Penske Automotive Group, which owns a massive chain of auto dealerships worldwide, announced this week it was ending its relationship with Smart. Smart cars will now be sold and serviced at Mercedes Benz dealerships instead, following a brief transition.
It's not hard to see why Penske made this decision. Since being introduced to the U.S. in 2008, the Mercedes-Benz-built microcar has failed to catch on. In 2010, a survey by CNW Research showed less than 1 percent of car shoppers had the car on their list of buying prospects.
Why have U.S. consumers rejected the Smart? According to CNW:
Our focus groups were pretty blunt about their experience with the Smart. Drive train issues -- from the use of premium fuel to the less than smooth engine-transmission operation -- noisy interior and dodgy handling at highway speeds led the list of product-related issues.
On the psychological side, many owners began feeling unsafe in the Smart even though the car has proven to be quite good for its size. Close quarters, scary Web photos of Smarts in accidents, wind buffeting when passed by oncoming trucks or large motor homes, and a feeling that the car is not sufficiently powered to avoid accidents all were voiced as concerns.
And then there is a gender thing going on. Men felt the car was too toy-like to be seen in or to use as a primary vehicle. Women thought the styling was both adorable and cute, but lacked load capacity for such things as groceries.
Young consumers (under age 25) were put off by the price and two-seat configuration, preferring lower-priced econ-boxes such as Nissan Cube, Scion xB and Kia Soul, while older consumers (60-plus) thought the value was lacking (size and price didn't "compute" according to many participants and respondents.)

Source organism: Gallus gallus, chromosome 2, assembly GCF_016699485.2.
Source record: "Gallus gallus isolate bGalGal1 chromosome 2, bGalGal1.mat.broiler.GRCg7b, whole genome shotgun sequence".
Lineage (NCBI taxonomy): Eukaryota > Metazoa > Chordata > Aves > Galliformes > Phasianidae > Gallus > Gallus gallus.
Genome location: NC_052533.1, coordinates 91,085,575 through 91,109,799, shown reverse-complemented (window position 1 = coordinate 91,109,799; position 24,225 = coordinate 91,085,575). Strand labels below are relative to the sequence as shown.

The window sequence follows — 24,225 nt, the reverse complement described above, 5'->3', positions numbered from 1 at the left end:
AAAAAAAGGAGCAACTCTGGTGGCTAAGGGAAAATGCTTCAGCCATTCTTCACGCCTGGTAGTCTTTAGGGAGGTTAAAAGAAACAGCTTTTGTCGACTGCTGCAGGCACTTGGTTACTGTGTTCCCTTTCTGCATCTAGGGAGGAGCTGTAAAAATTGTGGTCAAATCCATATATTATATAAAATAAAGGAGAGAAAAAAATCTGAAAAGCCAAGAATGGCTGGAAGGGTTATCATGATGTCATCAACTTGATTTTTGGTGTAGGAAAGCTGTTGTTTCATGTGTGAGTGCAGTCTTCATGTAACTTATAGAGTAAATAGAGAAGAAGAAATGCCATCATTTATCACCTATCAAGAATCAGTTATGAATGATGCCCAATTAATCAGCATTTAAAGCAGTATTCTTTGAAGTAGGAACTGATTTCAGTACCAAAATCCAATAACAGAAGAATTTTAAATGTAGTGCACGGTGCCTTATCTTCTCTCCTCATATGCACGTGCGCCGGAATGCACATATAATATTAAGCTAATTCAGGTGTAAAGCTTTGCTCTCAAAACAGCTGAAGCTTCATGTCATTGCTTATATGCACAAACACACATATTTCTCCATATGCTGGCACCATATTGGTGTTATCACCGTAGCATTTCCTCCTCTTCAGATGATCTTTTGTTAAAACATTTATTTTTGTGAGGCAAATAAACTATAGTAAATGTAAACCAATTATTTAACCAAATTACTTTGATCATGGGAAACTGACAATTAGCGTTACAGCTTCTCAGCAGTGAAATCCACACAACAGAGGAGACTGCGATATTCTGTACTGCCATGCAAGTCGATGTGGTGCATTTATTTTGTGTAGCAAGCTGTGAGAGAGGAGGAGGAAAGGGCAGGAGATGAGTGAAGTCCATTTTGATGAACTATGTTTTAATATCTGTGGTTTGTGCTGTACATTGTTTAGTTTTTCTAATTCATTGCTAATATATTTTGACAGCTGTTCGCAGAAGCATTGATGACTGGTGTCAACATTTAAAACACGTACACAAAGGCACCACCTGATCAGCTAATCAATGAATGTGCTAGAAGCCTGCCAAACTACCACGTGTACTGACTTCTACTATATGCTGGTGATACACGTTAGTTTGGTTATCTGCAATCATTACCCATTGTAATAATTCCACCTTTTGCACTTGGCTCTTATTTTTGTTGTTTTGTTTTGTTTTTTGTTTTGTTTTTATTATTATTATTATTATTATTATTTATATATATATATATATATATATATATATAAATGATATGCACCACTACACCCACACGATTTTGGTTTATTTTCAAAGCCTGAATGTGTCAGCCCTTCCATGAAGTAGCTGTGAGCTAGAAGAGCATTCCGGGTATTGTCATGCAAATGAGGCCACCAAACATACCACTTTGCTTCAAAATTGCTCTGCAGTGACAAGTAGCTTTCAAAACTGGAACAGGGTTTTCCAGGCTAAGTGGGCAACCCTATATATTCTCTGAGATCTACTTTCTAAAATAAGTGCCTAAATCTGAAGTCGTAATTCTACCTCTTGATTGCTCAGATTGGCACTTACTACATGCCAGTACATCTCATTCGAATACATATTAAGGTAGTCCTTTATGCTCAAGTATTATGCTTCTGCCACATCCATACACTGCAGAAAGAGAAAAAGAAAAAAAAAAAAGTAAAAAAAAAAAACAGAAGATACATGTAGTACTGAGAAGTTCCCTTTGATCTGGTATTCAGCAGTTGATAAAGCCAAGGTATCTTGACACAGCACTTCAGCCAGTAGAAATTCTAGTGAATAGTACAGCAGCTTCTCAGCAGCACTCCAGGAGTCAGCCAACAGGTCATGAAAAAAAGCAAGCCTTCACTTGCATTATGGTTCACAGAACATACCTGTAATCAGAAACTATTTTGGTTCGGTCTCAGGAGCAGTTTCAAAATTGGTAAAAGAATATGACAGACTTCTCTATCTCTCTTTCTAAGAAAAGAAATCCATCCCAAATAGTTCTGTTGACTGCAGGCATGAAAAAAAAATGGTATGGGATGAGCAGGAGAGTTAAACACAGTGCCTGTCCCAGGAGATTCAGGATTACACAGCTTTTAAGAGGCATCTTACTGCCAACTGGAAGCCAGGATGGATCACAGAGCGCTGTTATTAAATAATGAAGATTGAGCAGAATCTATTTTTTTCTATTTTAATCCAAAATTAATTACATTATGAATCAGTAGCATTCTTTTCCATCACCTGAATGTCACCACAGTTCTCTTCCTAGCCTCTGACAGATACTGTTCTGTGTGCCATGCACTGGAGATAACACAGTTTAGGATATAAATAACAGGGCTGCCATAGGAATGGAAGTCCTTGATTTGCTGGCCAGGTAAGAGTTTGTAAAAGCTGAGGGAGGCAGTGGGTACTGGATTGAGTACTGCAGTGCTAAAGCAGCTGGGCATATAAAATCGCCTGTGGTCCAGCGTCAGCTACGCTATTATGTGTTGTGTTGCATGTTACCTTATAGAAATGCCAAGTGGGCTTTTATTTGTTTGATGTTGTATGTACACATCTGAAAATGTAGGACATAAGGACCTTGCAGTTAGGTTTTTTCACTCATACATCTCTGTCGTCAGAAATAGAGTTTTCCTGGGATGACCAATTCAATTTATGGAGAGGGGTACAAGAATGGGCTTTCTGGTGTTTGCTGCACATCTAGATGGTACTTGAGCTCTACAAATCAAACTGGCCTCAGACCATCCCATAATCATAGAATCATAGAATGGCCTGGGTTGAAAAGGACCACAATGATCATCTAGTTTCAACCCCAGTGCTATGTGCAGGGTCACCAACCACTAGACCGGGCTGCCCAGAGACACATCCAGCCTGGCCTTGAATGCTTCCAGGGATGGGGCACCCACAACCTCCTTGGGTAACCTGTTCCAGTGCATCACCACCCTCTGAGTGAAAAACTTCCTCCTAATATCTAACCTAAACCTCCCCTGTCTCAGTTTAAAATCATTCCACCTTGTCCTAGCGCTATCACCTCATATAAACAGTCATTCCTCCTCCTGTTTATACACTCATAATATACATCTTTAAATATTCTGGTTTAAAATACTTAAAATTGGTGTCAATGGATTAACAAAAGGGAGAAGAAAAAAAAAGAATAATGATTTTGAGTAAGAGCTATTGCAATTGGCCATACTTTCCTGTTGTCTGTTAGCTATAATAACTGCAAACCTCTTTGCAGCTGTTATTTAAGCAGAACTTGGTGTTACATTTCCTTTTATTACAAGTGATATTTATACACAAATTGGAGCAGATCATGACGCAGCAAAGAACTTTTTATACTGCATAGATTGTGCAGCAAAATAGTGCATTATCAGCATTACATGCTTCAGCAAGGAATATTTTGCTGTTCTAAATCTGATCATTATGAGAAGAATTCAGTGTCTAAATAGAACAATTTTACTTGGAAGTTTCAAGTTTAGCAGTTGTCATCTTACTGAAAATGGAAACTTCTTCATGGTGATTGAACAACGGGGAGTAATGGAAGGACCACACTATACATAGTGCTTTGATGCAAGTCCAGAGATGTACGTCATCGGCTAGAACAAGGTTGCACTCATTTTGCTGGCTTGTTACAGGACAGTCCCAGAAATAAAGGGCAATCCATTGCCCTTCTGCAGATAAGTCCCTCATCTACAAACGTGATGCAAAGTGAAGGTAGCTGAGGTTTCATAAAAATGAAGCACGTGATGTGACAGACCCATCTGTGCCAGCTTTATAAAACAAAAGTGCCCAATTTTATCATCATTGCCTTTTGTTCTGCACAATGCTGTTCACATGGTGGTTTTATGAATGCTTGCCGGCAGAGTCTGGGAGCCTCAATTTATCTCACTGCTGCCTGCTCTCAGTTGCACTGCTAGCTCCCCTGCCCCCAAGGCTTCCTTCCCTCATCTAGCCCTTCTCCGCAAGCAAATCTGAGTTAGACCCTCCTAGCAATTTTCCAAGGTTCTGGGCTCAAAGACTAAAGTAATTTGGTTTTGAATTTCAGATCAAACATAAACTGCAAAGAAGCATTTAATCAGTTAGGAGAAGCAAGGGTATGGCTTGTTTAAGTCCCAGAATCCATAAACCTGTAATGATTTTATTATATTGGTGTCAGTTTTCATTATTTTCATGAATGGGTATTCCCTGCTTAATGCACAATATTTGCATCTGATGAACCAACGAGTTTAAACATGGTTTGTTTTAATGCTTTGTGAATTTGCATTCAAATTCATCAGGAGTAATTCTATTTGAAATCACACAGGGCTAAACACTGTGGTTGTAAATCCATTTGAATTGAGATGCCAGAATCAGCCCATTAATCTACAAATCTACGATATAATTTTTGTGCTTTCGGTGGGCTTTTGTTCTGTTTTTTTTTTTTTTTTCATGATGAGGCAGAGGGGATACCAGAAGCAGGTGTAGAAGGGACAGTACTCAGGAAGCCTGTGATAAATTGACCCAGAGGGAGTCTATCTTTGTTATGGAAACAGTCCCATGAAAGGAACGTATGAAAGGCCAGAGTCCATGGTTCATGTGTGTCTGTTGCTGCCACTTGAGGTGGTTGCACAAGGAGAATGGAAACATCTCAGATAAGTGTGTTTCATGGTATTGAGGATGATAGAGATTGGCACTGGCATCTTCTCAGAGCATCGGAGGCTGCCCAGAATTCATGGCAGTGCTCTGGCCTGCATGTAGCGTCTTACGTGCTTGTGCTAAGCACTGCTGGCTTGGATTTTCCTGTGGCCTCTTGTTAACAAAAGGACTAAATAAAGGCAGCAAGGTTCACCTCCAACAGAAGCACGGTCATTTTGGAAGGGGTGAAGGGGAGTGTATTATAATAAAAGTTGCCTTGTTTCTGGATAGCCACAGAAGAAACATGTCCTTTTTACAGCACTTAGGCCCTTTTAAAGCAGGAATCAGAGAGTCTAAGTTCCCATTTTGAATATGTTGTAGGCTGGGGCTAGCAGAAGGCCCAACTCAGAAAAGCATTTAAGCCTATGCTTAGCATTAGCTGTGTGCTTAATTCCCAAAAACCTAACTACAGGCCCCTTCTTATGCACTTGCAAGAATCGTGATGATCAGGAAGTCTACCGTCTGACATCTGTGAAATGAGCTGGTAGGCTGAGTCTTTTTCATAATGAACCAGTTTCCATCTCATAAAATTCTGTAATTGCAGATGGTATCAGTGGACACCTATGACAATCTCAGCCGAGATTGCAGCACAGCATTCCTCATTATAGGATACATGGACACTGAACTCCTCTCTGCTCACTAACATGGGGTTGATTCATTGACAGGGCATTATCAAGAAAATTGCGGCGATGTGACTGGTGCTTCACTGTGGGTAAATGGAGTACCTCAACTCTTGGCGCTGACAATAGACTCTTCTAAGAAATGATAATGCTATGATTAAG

I'm a certifiable cheapskate, and I never got what people saw in the Smart in the first place. In the Smart, you get a tiny interior with no trunk space or back seats and good-but-not-amazing fuel economy at a price ($11,540 for a base model on sale right now) that could buy you a Hyundai Accent or Nissan Versa with literally twice the interior volume, with more than a $1,000 left over for options or that new TV you wanted.
Sure, your fuel mileage will be better in the Smart, but any fuel cost advantage that might give you is partially negated by the Smart's premium fuel requirement. The parking thing I get, but if parking is that much of an issue where you live/work, wouldn't some combination of car sharing and public transportation be better than ownership?
What do you think? Is Penske making the right decision? Am I being unfair to Smart?